18 by alendar

VIEWS: 8 PAGES: 6

									18. Procedure at OVERVIEW AND SCRUTINY Committee meetings
     (a) OVERVIEW AND SCRUTINY Committees and sub-committees shall
     consider the following business:
          i) minutes of the last meeting;
          ii) declarations of interest (including whipping declarations);
          iii) consideration of any matter referred to the committee for a
          decision in relation to call in of a decision;
          iv) responses of the Cabinet to reports of the OVERVIEW AND
          SCRUTINY committee; and
          v) the business otherwise set out on the agenda for the meeting.
     (b) Where the OVERVIEW AND SCRUTINY Committee conducts
     investigations (e.g. with a view to policy development), the committee
     may also ask people to attend to give evidence at committee meetings
     which are to be conducted in accordance with the following principles:
          i) that the investigation be conducted fairly and all members of the
          committee be given the opportunity to ask questions of attendees,
          and to contribute and speak;
          ii) that those assisting the committee by giving evidence be treated
          with respect and courtesy; and
          iii) that the investigation be conducted so as to maximise the
          efficiency of the investigation or analysis.
     (c) Where the Scrutiny Committee is meeting to consider a Call-in Notice,
     the Committee may adopt the following order of proceedings:

     1.      Invite the signatories to outline the reasons for the call-in notice.
     2.      Invite a decision-taker to respond.
     3.      Clarification by the Chairman of matters at issue.
     4.      Invite any witness produced by the signatories to make a
             statement.
     5.      Allow signatories’ representative opportunity to question their
             witness.
     6.      Allow decision-taker to question signatories’ witness.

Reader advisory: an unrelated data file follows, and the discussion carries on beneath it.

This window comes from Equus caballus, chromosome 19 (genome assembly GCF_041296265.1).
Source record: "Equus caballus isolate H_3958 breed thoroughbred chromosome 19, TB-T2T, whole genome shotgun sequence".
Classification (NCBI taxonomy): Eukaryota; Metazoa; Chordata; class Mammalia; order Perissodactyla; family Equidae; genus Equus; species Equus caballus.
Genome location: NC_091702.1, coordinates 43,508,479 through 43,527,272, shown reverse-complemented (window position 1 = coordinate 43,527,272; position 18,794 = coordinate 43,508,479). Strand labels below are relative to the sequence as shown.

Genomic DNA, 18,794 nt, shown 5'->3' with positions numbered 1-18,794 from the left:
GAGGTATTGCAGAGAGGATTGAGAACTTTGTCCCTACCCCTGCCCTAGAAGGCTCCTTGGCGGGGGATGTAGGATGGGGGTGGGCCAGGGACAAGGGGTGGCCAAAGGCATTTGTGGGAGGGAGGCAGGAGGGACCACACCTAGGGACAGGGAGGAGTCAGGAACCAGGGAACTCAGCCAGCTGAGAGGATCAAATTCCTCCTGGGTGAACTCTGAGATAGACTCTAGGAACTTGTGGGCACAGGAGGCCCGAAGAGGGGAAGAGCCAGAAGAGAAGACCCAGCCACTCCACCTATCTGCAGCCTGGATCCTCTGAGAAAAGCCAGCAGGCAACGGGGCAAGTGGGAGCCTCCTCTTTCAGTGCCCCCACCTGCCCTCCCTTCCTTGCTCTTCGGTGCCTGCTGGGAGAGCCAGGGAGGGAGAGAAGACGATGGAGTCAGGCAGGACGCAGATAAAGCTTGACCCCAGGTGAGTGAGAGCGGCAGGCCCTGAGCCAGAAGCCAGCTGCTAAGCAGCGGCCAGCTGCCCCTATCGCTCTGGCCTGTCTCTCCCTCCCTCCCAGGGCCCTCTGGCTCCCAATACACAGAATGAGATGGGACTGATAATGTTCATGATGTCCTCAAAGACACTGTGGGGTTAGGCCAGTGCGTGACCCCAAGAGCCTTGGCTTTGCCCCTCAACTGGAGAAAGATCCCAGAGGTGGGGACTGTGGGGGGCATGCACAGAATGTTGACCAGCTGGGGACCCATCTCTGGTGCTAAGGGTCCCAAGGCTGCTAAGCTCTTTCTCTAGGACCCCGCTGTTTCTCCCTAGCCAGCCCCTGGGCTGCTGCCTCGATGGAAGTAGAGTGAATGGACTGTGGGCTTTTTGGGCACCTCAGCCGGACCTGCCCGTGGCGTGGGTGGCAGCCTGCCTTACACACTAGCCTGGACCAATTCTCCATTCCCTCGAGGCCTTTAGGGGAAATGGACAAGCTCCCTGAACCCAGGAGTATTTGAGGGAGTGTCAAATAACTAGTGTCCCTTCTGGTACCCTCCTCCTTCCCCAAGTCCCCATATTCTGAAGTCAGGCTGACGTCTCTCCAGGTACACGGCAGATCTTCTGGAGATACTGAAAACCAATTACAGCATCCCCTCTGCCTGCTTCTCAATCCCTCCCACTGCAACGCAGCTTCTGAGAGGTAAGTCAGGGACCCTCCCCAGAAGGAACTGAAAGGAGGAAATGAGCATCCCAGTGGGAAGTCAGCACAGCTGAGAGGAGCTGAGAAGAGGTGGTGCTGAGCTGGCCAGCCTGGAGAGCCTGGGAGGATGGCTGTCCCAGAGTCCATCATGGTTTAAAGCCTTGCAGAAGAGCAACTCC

7.      Allow Scrutiny Committee members to question signatories’
             witness.
     8.      Repeat 4 to 7 for each subsequent witness produced by the
             signatories.


                                        1 of 6
      9.    Invite any witness produced by the decision-taker(s) to make a
            statement.
      10.   Allow a decision-taker opportunity to question their witness.
      11.   Allow signatories’ representative to question decision-taker’s
            witness.
      12.   Allow Scrutiny Committee members to question decision-taker’s
            witness.
      13.   Repeat 9 to 12 for each subsequent witness produced by the
            decision-taker(s).
      14.   Public participation: representations from those who desire to
            address the Scrutiny Committee.
      15.   Visiting Councillor participation: statements by any visiting
            Councillors (including any signatory who had not been the
            signatories’ representative or signatories’ witness).
      16.   Closing statement by signatories’ representative.
      17.   Closing statement by a decision-taker.
      18.   Debate amongst Scrutiny Committee membership.
      19.   Consideration of whether the matter should be referred to Council.
      20.   If not, consideration as to whether decision-taker(s) should be
            requested to reconsider.


19. Matters within the remit of more than one OVERVIEW AND
SCRUTINY Committee
      Where a matter for consideration by an OVERVIEW AND SCRUTINY
      Committee also falls within the remit of one or more other OVERVIEW
      AND SCRUTINY Committees, the matter shall be referred to/considered
      by all the Committees concerned.




                                     2 of 6
                                                   APPENDIX I to PART 4, SECTION 5

PROTOCOL FOR QUESTIONING COUNCIL MEMBERS AND
OFFICERS

Introduction
One of the roles of the OSCOM is to review and/or scrutinise the decision made or